Book Reviews · Reading

Review: Peril in Paris by Katherine Woodfine


It’s 1911, and the young detectives of TAYLOR & ROSE are turning their talents to ESPIONAGE.

On a case for the mysterious SECRET SERVICE BUREAU, the daring MISS SOPHIE TAYLOR and MISS LILIAN ROSE must leave London for the boulevards and grand hotels of Paris.

But DANGER lurks beneath the bright lights of the city – and INTRIGUE and MURDER lie in store. As aeroplanes soar in the skies overhead, our heroines will need to put all their spy skills to the test to face the PERIL that awaits them…

I adored Katherine Woodfine’s earlier series, THE SINCLAIR’S MYSTERIES, so I was over the moon to hear that she was continuing Sophie and Lil’s adventures. PERIL IN PARIS is definitely a shift from the earlier books, in the sense that espionage is at its forefront, but it still retains the charm and excitement of Katherine’s first four books.

The problem with reviewing a book that is a follow on from an earlier series is that there’s not a lot I can say without spoiling THE SINCLAIR’S MYSTERIES. What I can say is this: Katherine’s writing and world-building is OUTSTANDING. I think setting in a historical period is so hard to get right, and Katherine basically provides a masterclass in how its done. I study the Edwardian era as part of my PhD and this was spectacular.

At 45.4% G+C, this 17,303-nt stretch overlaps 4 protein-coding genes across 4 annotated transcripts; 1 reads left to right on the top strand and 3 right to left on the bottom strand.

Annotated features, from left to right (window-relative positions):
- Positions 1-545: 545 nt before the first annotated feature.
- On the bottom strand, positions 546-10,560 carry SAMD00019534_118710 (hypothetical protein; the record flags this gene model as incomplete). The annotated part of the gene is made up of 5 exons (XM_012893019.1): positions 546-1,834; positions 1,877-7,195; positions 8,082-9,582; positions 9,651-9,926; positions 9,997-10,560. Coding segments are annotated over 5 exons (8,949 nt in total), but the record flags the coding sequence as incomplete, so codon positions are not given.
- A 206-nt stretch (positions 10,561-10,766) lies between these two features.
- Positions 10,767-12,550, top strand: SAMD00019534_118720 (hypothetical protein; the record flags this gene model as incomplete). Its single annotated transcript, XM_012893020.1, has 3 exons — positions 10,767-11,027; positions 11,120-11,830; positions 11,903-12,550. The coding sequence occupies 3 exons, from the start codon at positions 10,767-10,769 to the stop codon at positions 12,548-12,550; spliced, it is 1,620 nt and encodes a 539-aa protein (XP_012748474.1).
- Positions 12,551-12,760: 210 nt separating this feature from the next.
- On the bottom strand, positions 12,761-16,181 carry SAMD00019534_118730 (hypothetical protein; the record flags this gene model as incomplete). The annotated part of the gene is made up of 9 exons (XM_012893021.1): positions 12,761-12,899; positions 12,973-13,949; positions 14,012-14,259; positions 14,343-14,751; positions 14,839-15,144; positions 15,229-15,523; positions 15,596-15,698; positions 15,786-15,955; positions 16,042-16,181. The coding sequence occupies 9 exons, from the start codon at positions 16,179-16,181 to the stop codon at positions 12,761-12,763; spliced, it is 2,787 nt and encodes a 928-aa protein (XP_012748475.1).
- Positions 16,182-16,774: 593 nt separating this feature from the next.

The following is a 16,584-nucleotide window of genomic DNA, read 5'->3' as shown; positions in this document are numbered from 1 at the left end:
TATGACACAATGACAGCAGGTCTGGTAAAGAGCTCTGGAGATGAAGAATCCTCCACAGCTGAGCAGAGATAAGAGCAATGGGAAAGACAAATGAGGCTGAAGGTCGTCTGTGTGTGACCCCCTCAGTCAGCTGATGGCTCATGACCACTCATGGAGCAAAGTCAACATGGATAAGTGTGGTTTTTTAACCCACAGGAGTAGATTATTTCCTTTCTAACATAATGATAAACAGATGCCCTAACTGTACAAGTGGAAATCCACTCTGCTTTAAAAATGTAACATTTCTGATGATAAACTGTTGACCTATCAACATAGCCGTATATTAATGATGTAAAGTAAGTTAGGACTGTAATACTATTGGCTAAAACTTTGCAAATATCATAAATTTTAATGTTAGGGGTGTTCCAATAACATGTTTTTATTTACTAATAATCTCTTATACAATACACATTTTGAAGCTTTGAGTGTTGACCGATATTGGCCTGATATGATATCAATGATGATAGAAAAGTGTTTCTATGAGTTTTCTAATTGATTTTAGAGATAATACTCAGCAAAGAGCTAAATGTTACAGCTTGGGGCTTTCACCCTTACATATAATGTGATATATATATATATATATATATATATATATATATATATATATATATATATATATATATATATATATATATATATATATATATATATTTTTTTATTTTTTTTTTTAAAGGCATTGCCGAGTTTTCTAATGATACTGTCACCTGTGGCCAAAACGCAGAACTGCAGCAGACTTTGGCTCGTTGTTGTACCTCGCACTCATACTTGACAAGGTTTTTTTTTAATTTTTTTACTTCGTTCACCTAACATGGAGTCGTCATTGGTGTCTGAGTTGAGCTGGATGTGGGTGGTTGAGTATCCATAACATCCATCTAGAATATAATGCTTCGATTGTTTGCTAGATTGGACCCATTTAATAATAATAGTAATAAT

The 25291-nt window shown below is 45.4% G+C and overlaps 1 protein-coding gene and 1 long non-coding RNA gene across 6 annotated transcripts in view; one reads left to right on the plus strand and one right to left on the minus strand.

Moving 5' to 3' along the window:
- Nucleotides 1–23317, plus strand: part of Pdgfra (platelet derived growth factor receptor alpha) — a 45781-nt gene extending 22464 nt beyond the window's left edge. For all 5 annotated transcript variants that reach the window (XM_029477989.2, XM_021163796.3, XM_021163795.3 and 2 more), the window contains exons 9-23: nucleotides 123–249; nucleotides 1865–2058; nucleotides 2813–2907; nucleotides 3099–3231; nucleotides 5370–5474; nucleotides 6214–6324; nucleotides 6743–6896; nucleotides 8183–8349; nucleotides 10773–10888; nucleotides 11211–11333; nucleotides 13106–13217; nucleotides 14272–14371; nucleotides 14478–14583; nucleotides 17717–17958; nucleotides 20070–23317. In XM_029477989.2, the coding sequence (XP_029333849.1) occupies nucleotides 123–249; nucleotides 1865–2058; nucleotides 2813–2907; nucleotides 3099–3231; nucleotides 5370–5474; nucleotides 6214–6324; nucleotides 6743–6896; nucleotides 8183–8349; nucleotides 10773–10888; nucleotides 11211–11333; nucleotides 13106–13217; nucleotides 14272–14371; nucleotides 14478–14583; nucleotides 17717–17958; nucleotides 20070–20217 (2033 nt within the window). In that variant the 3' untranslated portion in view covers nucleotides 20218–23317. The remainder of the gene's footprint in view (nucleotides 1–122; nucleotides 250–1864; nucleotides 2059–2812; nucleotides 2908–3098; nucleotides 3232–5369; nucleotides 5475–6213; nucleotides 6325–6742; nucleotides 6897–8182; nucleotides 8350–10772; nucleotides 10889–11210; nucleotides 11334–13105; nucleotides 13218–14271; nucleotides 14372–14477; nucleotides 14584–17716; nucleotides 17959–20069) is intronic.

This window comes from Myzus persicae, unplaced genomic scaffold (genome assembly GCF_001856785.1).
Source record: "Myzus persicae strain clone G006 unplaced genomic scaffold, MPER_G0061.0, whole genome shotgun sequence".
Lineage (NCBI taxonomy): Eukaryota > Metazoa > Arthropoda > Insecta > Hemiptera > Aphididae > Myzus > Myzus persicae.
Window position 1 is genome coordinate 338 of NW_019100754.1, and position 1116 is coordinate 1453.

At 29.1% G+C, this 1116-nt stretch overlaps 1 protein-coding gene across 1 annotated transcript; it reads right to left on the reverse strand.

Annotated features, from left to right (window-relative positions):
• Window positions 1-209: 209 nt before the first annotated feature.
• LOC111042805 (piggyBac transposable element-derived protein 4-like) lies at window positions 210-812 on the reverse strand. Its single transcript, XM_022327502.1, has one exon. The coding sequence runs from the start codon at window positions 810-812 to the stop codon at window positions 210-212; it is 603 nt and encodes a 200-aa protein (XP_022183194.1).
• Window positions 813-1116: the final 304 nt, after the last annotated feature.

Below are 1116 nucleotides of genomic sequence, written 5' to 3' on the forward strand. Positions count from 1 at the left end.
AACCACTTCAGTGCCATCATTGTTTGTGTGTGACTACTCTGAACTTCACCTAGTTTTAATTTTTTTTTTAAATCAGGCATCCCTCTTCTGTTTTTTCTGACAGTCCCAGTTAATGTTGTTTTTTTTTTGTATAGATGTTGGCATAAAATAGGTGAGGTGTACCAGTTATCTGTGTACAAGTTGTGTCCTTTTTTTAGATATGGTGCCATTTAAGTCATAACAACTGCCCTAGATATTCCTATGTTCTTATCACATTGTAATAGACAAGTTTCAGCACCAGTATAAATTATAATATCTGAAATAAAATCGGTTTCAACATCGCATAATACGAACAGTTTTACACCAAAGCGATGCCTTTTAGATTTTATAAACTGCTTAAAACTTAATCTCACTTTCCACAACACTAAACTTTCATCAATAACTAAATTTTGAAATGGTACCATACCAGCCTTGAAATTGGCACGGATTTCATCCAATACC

Point number two: we get cameos of beloved characters, and meet some interesting new ones, but I adored the focus on Sophie and Lil. Sophie, in particular, really came into her own in this story, and the friendship between her and Lil is SO strong.

Thirdly, the plotting. This is MG mystery at its best. It twists and turns, and shocks and delights constantly. The balance between the physical action and the intellectual solving of the crime is perfect, and creates a story that feels well paced, but also lightning fast. I genuinely could not put this book down. Every chapter made me want to read on, and that is the mark of an A* mystery.


This book has left me with bated breath for the sequels, and an insatiable desire to time travel to Paris in the early twentieth century. Whilst I’ll always adore THE SINCLAIR’S MYSTERIES, I think PERIL IN PARIS might be my favourite Katherine Woodfine book yet. It is clever and charming and sets up a brilliant series.

This was one of my favourite books of the year, and it more than lived up to the hype.

*An ARC of this book was kindly provided by Egmont*

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